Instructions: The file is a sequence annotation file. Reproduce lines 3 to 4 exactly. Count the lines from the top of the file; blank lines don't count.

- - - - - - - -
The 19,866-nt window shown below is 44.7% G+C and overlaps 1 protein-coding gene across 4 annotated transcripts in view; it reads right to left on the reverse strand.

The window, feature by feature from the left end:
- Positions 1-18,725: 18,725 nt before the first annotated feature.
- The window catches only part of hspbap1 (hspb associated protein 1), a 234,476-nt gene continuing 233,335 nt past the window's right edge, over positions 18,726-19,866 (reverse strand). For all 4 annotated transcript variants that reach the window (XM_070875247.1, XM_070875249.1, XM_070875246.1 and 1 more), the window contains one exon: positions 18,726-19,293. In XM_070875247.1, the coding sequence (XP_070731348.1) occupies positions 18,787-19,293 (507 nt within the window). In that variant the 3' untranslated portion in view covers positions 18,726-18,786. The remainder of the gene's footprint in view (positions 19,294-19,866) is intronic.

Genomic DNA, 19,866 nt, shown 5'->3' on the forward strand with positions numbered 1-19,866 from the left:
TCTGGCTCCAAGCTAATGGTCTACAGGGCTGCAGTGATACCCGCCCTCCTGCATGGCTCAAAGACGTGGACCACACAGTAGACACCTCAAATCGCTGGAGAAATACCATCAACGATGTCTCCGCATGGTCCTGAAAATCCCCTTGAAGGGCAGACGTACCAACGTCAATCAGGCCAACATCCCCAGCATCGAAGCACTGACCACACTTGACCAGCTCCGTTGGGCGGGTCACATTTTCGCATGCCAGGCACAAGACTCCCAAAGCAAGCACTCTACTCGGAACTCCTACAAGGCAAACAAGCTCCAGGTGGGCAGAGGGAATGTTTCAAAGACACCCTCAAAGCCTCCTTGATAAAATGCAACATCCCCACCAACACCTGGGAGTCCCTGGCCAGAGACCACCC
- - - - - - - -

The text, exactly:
- Positions 1-18,725: 18,725 nt before the first annotated feature.
- The window catches only part of hspbap1 (hspb associated protein 1), a 234,476-nt gene continuing 233,335 nt past the window's right edge, over positions 18,726-19,866 (reverse strand). For all 4 annotated transcript variants that reach the window (XM_070875247.1, XM_070875249.1, XM_070875246.1 and 1 more), the window contains one exon: positions 18,726-19,293. In XM_070875247.1, the coding sequence (XP_070731348.1) occupies positions 18,787-19,293 (507 nt within the window). In that variant the 3' untranslated portion in view covers positions 18,726-18,786. The remainder of the gene's footprint in view (positions 19,294-19,866) is intronic.